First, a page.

Australian Health Organisations refute Cochrane Review Report and affirm efficacy of DAA therapy for hepatitis C

Joint position statement, Australia, June 2017

This joint Position Statement aims to strongly refute and reject the findings of the Cochrane Review report titled Direct-acting antivirals for chronic hepatitis C, published by the Cochrane Hepato‐Biliary Group on 6 June 2017.

The Position Statement was prepared by the expert panel who published a Consensus Statement for Australian recommendations for the management of hepatitis C for virus infection representing the Gastroenterological Society of Australia (Australian Liver Association), the Australasian Society for Infectious Diseases, the Australasian Society for HIV, Viral Hepatitis and Sexual Health Medicine, the Australasian Hepatology Association, Hepatitis Australia and the Royal Australian College of General Practitioners.

The organisations above developed this position statement to urge health practitioners and patients not to be swayed by this flawed report claiming new direct-acting antivirals (DAAs) for hepatitis C do not save lives.

Australian Government breaks silence on Hep C Inquiry

Hepatitis Australia, November 10, 2016

The Australian Government tabled its response to the Silent Disease – Inquiry into hepatitis C in Australia yesterday, but commits to little.  The Silent Disease Report was released by the House of Representatives Standing Committee on Health during June 2015 after extensive consultation with health experts, community organisations and people affected by hepatitis C.

In its response, the Government has fully agreed with just three of the ten recommendations in the report.

  • Read more here
  • Read the Government’s response here
  • Access the Silent Disease report here

Australian recommendations for the management of hepatitis C infection – app & website

Australasian Society for HIV, Viral Hepatitis and Sexual Health Medicine, July 2016

Chronic hepatitis C virus (HCV) infection is a major public health challenge for Australia, affecting approximately 230,000 people who are at risk of progressive liver fibrosis leading to cirrhosis, liver failure and hepatocellular carcinoma (HCC). The burden of liver disease due to HCV is projected to triple by 2030. The introduction of direct-acting antiviral (DAA) therapies for HCV that are highly effective and well tolerated is a major medical advance. All Australians living with HCV should now be considered for antiviral therapy.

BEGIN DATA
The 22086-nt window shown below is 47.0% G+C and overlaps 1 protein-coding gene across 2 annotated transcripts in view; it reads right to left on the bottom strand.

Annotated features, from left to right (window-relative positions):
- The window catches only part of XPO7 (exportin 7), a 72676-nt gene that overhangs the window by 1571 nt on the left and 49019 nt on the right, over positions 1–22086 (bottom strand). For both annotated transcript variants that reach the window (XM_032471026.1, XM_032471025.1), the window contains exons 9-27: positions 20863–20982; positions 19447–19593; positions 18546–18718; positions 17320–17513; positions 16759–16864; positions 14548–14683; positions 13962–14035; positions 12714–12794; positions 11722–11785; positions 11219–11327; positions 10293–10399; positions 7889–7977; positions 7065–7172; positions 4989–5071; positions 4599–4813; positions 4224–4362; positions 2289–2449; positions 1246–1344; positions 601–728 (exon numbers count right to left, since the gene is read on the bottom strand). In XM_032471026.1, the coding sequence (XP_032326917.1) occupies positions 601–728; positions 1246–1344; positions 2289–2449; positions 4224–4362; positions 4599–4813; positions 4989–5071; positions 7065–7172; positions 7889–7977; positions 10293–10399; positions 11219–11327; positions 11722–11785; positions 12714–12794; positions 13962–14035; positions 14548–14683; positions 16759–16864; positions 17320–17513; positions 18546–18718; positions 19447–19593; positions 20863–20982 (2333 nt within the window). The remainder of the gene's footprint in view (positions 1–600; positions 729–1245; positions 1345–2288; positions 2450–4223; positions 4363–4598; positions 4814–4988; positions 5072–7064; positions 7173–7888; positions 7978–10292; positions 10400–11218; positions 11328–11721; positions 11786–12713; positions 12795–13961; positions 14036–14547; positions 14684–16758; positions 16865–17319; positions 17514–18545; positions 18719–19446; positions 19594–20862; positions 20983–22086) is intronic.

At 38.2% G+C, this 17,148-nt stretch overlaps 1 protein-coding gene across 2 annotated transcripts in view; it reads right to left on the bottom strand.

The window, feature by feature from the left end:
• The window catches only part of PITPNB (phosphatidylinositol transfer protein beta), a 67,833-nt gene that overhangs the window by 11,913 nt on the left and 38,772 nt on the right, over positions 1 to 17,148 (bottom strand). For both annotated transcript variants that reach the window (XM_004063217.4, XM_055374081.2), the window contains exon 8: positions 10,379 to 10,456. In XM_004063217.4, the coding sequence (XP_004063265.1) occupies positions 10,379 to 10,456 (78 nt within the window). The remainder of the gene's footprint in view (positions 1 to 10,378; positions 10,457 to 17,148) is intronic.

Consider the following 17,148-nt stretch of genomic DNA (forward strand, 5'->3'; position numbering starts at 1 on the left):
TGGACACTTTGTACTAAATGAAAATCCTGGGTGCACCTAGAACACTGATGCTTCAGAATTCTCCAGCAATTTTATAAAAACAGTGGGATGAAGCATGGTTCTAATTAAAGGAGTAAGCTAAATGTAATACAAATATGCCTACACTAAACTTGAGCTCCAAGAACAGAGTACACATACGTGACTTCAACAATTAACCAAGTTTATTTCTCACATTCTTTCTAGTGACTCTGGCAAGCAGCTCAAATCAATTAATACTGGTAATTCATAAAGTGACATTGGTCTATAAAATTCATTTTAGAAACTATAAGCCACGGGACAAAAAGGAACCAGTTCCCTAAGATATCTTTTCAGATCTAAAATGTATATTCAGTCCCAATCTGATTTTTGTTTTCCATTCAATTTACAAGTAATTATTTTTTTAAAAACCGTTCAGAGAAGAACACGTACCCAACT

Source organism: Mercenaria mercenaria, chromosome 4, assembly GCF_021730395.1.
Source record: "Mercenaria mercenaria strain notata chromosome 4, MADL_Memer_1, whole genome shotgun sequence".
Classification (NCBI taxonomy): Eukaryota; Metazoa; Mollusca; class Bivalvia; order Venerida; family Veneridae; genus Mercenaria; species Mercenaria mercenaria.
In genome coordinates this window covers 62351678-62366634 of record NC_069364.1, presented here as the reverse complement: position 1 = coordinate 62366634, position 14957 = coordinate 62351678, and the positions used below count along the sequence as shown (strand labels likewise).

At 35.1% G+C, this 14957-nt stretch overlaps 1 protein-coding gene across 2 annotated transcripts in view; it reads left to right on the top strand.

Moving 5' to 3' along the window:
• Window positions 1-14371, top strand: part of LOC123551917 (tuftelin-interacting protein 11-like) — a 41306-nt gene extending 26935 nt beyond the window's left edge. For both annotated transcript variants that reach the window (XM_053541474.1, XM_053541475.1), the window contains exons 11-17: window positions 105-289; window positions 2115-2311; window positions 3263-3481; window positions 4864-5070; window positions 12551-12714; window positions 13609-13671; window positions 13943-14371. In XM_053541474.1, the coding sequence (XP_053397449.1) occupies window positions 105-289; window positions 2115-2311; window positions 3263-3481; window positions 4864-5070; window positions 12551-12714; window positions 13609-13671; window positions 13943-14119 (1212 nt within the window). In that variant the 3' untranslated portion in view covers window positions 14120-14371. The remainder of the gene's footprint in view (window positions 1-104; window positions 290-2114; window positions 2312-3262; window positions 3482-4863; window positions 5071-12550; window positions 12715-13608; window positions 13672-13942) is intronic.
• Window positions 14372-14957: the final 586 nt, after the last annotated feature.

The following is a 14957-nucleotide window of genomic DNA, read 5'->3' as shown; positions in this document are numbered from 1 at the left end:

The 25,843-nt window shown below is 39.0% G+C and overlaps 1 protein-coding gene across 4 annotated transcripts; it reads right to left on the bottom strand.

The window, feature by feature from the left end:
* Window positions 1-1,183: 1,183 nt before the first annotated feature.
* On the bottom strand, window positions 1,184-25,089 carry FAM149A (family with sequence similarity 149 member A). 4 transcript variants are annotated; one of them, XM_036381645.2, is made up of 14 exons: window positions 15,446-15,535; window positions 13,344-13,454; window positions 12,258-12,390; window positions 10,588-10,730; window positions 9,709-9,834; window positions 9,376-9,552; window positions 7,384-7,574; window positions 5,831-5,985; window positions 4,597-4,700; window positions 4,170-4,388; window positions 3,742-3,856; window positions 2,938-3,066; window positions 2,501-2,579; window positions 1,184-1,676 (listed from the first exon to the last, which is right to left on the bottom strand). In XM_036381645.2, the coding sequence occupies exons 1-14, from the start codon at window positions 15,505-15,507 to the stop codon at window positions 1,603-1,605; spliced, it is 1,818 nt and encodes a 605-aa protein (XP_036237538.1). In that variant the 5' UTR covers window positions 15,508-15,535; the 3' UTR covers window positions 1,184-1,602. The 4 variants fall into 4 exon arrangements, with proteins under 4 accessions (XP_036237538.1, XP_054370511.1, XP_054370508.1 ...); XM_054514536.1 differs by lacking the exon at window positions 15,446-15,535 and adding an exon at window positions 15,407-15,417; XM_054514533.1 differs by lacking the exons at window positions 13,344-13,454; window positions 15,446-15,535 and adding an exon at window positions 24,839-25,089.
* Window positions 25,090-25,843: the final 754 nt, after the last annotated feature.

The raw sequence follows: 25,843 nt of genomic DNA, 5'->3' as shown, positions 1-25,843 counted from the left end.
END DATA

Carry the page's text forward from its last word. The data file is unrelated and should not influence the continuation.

The Australian recommendations for the management of hepatitis C virus infection: a consensus statement 2016 [PDF] was prepared by an expert panel representing the Gastroenterological Society of Australia (Australian Liver Association), the Australasian Society for Infectious Diseases, the Australasian Society for HIV, Viral Hepatitis and Sexual Health Medicine, the Australasian Hepatology Association, Hepatitis Australia and the Royal Australian College of General Practitioners.

It provides guidance on epidemiology, models of care, diagnosis, pre-treatment assessment, monitoring and treatment. It provides guidance on epidemiology, models of care, diagnosis, pre-treatment assessment, monitoring and treatment.

  • HCV Consensus Statement website here
  • Download the app (suitable for all Android mobile devices) from Google Play. Apple iTunes version available soon.

 

On World Hepatitis Day it’s time to talk about HIV and hepatitis C

National Association of people with HIV Australia, July 28 2016

On World Hepatitis Day, the National Association of People with HIV Australia (NAPWHA), the Australian Federation of AIDS Organisations (AFAO), the Kirby Institute and Hepatitis Australia are raising awareness about HIV and hepatitis C (HCV) co-infection.

An estimated 3,000 Australians are living both with HIV and HCV. HCV is more prevalent among people with HIV than in the broader population and is a major risk for health complications in people with HIV. HIV worsens hepatitis C-related liver disease, fastens the progression to cirrhosis, and leads to higher rates of death from both liver failure and liver cancer.

  • Read more by downloading document (MS Word) here: WHDMRFINAL
  • Access NAPHWA’s website here
  • Access Hepatitis SA’s website here